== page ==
The game continues until all buildings are built, one player is out of meeples, OR all the merchandise cards are taken. Then players score 2 points for each completed building they have in front of them. Then merchandise cards are scored – there are 5 different types, and you score 1/3/6/10/15 for each set of 1/2/3/4/5 different merchandise cards. Finally, the player with the most corruption tiles loses 5 points.
The other game they are showing is Kahmaté. I have had the chance to play this one via an iOS version, and it’s an interesting take on a 2p rugby game designed by Igor Davin. To start the game, you place your 6 players (each with different abilities/capabilities) on the back two rows of your side of the field. Then, on your turn, you may move one or two players. Each player has his own limit of movement. If a player passes through the square with the ball, he picks it up automatically. Once a player has the ball, he has three options, he can run with it, he can pass it to another teammate (backwards only of course), or he can kick it (up to three squares forward). Remember that turns are fairly short because players can only move two of their ruggers each turn. Tackles happen when a defender moves into the square with the ballholder. To resolve this, each player has a hand of “fitness cards” which are numbered from 1 to 6, and one card is chosen to add to the tackle by both offense and defense. (Once a card is used, it cannot be used again until all six fitness cards have been played.) Each rugby player has a base value, and the number from the chosen fitness card is added to this. Whichever player has a higher total number wins the tackle. If there is a tie, players choose a second card to add to the battle. If there is still another tie, the defender wins. Whichever player wins the tackle takes possession of the ball, and whichever player lost the tackle seems to be out of the game for a turn and cannot move next turn. The game continues until one side scores a try.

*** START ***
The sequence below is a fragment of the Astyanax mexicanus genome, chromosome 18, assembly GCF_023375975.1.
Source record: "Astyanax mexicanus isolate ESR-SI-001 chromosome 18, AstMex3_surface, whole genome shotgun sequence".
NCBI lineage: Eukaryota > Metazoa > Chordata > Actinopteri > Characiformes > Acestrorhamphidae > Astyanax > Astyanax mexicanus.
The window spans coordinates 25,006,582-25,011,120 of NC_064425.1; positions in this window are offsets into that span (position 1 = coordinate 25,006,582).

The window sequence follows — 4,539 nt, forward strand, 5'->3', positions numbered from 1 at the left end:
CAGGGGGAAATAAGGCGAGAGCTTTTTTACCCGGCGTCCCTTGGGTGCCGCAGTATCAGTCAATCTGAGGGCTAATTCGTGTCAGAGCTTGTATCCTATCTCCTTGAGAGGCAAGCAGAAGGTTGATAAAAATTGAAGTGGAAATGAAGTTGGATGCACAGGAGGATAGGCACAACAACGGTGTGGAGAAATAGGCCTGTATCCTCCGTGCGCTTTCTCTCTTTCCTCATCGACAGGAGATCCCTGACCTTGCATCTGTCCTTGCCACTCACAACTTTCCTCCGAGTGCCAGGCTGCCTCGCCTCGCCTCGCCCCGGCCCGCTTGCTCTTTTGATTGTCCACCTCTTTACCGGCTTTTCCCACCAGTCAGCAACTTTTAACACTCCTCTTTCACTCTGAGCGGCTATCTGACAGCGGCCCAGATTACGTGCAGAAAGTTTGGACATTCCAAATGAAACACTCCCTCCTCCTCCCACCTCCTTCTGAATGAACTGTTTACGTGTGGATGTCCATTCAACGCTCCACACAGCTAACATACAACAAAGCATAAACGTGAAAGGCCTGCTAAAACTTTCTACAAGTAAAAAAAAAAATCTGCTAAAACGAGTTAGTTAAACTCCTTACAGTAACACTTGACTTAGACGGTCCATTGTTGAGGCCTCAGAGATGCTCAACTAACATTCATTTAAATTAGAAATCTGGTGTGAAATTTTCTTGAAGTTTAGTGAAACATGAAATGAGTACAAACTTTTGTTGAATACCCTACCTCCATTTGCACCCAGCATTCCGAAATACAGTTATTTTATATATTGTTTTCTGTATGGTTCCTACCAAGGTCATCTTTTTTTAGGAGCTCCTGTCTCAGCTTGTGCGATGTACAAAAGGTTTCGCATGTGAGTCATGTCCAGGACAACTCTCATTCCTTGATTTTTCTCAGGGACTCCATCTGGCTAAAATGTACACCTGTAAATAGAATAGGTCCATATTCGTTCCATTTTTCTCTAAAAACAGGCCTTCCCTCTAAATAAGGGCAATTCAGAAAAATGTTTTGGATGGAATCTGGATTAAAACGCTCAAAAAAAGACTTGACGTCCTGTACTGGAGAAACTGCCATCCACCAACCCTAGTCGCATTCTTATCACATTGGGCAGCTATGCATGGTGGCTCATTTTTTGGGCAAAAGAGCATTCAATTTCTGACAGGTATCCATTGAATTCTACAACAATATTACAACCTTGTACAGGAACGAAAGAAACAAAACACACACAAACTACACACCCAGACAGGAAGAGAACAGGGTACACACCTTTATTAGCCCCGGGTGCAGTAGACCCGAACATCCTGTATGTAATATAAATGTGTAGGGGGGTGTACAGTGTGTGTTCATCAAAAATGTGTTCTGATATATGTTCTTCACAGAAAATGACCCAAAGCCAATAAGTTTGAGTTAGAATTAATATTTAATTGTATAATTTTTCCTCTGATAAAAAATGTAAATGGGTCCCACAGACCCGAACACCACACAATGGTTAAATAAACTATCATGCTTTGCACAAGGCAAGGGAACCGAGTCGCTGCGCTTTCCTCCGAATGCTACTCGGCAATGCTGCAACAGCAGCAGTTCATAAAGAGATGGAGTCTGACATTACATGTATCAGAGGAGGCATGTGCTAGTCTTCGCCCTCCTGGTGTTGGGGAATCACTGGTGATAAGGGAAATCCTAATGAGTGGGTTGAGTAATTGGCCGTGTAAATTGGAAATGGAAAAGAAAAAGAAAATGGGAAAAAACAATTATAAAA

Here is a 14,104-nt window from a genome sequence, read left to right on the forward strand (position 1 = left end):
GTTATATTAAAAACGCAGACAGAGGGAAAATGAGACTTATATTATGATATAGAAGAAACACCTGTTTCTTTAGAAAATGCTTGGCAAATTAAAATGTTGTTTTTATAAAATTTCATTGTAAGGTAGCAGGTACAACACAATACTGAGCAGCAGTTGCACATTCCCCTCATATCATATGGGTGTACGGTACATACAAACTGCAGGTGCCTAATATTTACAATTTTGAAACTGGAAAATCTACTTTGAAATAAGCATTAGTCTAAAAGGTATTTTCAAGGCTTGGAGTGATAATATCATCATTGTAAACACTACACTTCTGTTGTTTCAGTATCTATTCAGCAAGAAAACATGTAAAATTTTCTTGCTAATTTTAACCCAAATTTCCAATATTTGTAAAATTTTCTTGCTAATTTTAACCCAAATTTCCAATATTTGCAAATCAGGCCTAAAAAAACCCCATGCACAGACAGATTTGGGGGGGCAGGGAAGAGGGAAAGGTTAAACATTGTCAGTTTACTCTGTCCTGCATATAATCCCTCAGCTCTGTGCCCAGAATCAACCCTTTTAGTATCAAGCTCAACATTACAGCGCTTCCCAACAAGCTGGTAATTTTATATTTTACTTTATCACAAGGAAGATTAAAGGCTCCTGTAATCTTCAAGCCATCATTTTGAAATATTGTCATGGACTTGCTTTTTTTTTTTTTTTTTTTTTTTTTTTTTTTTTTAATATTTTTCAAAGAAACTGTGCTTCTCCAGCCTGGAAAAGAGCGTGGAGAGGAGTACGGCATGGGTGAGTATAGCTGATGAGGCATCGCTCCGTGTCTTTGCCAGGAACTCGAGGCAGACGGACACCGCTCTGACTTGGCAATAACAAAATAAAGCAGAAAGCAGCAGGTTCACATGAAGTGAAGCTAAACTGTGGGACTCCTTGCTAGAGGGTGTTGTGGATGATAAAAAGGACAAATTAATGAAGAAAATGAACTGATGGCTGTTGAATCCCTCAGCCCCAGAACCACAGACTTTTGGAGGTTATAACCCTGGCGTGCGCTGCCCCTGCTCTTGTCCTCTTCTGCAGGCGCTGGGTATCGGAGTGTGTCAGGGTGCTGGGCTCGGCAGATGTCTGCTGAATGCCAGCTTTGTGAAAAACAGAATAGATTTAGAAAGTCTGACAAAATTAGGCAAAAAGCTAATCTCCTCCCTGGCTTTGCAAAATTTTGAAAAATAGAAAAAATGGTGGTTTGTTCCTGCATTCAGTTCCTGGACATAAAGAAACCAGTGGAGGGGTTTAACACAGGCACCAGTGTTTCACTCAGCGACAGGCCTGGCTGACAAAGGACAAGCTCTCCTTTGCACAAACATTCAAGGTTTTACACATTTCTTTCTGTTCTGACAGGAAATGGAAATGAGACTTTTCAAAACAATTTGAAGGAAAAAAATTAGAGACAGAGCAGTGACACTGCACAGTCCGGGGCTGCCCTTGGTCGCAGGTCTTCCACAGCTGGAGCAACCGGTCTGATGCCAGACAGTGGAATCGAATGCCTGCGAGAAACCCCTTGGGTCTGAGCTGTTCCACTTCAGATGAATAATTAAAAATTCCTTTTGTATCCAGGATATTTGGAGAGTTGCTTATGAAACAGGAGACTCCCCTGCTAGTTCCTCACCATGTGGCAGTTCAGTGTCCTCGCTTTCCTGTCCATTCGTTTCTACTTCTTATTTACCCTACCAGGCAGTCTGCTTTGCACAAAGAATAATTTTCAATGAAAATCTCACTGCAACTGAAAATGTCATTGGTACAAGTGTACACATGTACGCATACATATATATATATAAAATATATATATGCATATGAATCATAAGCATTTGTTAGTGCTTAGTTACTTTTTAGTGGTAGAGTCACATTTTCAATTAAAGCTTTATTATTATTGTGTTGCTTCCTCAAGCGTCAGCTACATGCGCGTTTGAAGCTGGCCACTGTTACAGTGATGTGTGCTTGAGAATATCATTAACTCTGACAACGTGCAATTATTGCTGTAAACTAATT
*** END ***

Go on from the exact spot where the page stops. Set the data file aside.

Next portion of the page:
If you want to try the iOS version, it’s currently $3.99 in the iStore – http://itunes.apple.com/us/app/id459168065
Preorder Burdigala for 25 euros : preorder.Burdigala@gmail.com
Preorder Burdigala & Kahmaté for 40 euros : preorder.Burdigala@gmail.com
Purchase Burdigala in the Id&aL editions booth 07 in Hall 9!
From Cyril, the big boss at Ystari:
We will release 3 things :
1) Olympos expansion. Several new tiles to expand the game
2) Eclipse (French version)
3) Québec (coproduced with Le Scorpion Masqué). It is a very fine game (worker placement) very euro-styled where you build the city of Québec over 4 centuries.
I have had a peek at the new Olympos tiles. There are three different sets of tiles, and they can be added to the existing tile set or used on their own.
- New Discovery Tiles – these will be red-backed to distinguish them.
- New Marvels – These new marvels will each be worth 8 VPs at the end of the game, but they also will give the player who acquires them a special ability to be used during the game
- Objective tiles – there are 5 of these, of which 2 are chosen at random at the start of each game – such as “be the first to reach Atlantis”, etc. Each of these are worth 3VP at the end of the game.
7) Gryphon games lineup – I have chatted with Keith Blume from Gryphon and their new games at Essen will include:
- New England Rails
- Can’t Stop
- Mirror Mirror
Unfortunately, The Road to Canterbury will not be at Essen. It is apparently still is in production (in China) and will not be ready in time.